Glass Onion: Knives Out fans are overjoyed as Netflix announces plans for sequel’s cinema release

The Knives Out sequel will be released in cinemas ahead of being made available on Netflix.

Glass Onion: A Knives Out Mystery follows the 2019 Oscar-nominated film, which stars actors such as Daniel Craig, Ana De Armas, Chris Evans and Jamie Lee Curtis.

The sequel will be released on Netflix, but the streamer has now announced plans for the film to be broadcast in 600 cinemas across the globe one month before it arrives online.

The film will show between 23 and 29 November, with tickets on sale on 10 October.

It had been rumoured for a while that the director Rian Johnson was keen for Glass Onion to be released in cinemas ahead of streaming.

“I’m over the moon that Netflix has worked with AMC, Regal and Cinemark to get Glass Onion in theaters for this one of a kind sneak preview,” said Johnson in a statement.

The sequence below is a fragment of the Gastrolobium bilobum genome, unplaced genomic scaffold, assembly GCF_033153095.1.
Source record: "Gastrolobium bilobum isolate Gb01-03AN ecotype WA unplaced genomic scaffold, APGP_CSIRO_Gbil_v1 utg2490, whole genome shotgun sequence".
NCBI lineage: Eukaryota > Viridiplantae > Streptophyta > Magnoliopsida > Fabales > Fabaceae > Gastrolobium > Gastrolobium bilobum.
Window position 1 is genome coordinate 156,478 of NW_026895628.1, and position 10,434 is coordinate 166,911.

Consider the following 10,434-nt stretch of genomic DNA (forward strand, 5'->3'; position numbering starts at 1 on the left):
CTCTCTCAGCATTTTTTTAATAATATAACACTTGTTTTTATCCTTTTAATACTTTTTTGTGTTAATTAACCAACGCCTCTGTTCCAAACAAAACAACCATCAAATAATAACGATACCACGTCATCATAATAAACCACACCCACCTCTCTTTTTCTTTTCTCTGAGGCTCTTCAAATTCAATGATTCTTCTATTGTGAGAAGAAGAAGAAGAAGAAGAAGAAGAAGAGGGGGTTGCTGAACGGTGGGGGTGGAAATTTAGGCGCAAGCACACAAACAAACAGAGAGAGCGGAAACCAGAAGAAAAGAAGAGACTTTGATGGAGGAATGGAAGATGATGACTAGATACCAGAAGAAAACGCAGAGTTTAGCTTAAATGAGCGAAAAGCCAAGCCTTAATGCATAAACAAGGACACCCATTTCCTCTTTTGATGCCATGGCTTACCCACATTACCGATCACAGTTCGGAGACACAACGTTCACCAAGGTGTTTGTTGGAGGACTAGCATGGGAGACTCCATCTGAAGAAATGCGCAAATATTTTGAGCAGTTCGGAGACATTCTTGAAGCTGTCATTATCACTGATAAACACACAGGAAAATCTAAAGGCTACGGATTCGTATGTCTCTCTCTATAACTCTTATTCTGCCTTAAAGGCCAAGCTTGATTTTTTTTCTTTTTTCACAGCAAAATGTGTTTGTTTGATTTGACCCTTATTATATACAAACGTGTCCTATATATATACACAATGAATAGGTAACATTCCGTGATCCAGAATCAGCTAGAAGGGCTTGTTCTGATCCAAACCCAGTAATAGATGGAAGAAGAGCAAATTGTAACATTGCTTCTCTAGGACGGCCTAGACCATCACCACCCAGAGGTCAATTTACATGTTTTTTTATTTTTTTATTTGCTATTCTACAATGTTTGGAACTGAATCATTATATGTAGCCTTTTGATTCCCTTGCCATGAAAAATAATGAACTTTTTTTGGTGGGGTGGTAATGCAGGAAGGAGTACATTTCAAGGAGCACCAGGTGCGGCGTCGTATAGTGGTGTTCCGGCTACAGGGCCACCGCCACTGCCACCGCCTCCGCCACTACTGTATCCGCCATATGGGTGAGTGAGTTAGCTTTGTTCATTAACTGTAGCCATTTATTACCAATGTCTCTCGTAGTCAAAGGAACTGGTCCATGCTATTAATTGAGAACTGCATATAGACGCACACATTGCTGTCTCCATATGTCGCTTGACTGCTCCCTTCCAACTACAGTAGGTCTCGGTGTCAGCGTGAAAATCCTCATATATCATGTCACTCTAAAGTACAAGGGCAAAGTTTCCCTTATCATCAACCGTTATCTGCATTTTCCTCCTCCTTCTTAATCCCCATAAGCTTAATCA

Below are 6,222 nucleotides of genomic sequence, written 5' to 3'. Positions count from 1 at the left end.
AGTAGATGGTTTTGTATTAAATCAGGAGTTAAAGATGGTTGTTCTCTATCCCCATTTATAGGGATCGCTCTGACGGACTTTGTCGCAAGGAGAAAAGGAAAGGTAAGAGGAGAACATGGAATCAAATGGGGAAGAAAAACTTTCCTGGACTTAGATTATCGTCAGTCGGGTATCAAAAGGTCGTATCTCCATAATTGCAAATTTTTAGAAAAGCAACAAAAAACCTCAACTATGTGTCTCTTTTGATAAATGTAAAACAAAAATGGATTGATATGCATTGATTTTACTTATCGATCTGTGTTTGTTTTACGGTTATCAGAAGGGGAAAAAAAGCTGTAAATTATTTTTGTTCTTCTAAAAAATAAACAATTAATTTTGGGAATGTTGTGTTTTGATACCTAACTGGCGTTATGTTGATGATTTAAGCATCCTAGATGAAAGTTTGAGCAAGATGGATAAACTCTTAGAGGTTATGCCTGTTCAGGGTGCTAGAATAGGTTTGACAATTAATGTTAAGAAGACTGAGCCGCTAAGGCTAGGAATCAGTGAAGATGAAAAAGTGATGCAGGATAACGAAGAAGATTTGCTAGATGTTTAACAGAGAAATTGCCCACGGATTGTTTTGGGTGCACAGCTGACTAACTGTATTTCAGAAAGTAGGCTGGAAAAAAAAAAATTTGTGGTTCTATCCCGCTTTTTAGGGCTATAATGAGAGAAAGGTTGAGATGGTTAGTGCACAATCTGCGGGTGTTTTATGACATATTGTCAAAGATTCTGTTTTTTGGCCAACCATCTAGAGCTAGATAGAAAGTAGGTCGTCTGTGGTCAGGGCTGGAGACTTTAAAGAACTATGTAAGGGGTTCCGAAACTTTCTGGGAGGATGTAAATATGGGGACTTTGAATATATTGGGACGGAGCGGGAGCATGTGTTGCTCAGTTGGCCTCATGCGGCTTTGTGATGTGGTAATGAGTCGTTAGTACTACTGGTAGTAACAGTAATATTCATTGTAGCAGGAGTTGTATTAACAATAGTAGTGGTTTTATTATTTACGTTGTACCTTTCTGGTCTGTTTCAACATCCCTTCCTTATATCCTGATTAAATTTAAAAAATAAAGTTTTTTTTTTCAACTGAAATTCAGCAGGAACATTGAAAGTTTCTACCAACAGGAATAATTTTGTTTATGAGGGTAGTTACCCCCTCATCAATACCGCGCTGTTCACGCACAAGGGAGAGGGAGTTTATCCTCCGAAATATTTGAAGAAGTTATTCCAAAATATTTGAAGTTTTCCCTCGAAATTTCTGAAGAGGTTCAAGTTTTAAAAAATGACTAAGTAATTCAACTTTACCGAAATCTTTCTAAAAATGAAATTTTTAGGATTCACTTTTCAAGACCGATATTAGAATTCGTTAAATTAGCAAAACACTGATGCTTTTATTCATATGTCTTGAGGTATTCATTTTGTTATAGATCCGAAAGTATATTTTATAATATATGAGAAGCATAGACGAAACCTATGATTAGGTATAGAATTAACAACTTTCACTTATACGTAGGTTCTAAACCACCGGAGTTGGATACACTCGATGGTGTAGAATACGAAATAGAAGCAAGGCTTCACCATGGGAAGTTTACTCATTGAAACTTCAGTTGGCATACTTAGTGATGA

“These movies are made to thrill audiences, and I can’t wait to feel the energy of the crowd as they experience Glass Onion.” he continued. “Between this and the release on Netflix in December, I’m excited that audiences around the world will be able to enjoy the film!”

“We’re excited to offer fans an exclusive sneak preview of Rian’s incredible film. Given the excitement surrounding the premiere at the Toronto International Film Festival, we hope fans will enjoy this special theatrical event in celebration of the film’s global debut on Netflix in December,” added Scott Stuber, head of global film at Netflix.

Recently Craig admitted that had a hard time remembering his lauded Southern accent for Glass Onion.

Craig plays detective Benoit Blanc, whose accent Ransom Drysdale (Chris Evans) describes as “Kentucky-fried Foghorn Leghorn drawl” – a far cry from the James Bond star’s real British accent.

In order to do his character justice, Craig says he enlisted the help of a dialect coach before returning for the sequel.

“I went away to work with an accent coach for three or four months before we started shooting,” Craig told Empire magazine.

“I’d forgotten the accent and I didn’t want to do a pastiche. I wanted to make it as grounded and as anchored in reality as possible.”